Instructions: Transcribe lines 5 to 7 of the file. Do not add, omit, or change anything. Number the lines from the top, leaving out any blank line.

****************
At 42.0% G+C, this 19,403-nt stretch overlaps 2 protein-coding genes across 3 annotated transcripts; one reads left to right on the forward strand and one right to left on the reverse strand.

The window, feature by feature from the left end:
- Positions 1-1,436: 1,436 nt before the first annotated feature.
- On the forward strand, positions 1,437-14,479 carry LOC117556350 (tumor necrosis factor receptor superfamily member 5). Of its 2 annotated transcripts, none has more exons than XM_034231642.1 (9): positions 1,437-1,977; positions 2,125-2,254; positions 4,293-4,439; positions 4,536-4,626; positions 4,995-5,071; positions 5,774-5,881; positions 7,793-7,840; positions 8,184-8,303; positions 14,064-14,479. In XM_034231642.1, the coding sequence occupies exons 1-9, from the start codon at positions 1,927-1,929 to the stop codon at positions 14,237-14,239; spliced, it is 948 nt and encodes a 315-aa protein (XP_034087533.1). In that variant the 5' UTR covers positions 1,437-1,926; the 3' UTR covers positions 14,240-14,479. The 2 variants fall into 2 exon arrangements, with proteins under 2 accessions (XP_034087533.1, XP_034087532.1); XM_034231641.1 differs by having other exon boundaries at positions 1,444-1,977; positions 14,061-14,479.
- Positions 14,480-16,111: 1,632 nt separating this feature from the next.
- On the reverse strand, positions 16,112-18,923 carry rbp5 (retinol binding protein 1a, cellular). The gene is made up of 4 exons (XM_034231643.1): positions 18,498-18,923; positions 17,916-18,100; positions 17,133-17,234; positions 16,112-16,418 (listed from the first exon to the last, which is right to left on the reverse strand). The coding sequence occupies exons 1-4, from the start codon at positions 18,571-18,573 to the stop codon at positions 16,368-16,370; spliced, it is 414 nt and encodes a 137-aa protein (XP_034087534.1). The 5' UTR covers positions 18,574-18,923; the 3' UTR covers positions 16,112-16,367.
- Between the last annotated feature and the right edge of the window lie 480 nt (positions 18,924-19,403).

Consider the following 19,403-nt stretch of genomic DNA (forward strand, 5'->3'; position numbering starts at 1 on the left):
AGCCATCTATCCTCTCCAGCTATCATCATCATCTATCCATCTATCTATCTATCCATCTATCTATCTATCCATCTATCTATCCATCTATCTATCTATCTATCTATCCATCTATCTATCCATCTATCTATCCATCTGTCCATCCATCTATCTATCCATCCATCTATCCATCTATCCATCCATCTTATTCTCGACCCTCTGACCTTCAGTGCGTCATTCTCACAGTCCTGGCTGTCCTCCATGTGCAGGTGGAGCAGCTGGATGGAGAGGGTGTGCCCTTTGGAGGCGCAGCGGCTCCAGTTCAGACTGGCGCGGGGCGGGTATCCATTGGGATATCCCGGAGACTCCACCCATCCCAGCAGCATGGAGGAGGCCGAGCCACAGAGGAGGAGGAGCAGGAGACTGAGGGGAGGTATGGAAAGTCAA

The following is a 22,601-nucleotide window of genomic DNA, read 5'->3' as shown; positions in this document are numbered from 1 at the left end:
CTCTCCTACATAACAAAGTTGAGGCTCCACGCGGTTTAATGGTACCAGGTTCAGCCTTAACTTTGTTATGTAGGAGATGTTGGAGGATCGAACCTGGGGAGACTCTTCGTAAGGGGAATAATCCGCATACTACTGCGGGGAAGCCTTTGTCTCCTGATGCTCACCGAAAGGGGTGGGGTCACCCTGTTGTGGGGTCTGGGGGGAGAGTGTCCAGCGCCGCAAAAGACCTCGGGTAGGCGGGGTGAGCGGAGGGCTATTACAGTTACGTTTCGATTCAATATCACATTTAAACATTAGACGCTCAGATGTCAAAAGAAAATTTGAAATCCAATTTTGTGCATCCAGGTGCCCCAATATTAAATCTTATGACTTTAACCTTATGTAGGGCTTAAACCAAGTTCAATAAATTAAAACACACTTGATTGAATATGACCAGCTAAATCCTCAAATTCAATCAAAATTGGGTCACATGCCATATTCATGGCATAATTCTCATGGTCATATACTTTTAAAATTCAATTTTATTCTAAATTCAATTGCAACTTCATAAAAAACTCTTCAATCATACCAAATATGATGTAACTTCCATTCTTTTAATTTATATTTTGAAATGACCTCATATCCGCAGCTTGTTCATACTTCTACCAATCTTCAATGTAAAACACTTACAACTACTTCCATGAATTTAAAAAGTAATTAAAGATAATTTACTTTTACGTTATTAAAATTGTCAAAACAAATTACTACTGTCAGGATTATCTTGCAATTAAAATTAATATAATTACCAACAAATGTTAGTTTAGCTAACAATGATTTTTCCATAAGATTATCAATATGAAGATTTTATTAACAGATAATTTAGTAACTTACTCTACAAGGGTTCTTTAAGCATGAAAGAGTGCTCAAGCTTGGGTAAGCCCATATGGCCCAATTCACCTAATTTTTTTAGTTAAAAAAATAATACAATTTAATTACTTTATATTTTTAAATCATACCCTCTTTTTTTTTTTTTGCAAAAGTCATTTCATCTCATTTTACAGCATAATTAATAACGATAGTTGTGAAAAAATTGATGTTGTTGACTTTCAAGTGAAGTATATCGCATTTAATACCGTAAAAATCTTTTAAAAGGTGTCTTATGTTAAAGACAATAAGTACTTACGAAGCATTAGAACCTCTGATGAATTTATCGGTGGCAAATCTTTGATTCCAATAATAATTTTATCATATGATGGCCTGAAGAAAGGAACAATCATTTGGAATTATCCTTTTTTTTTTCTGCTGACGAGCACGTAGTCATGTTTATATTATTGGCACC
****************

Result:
- Positions 14,480-16,111: 1,632 nt separating this feature from the next.
- On the reverse strand, positions 16,112-18,923 carry rbp5 (retinol binding protein 1a, cellular). The gene is made up of 4 exons (XM_034231643.1): positions 18,498-18,923; positions 17,916-18,100; positions 17,133-17,234; positions 16,112-16,418 (listed from the first exon to the last, which is right to left on the reverse strand). The coding sequence occupies exons 1-4, from the start codon at positions 18,571-18,573 to the stop codon at positions 16,368-16,370; spliced, it is 414 nt and encodes a 137-aa protein (XP_034087534.1). The 5' UTR covers positions 18,574-18,923; the 3' UTR covers positions 16,112-16,367.
- Between the last annotated feature and the right edge of the window lie 480 nt (positions 18,924-19,403).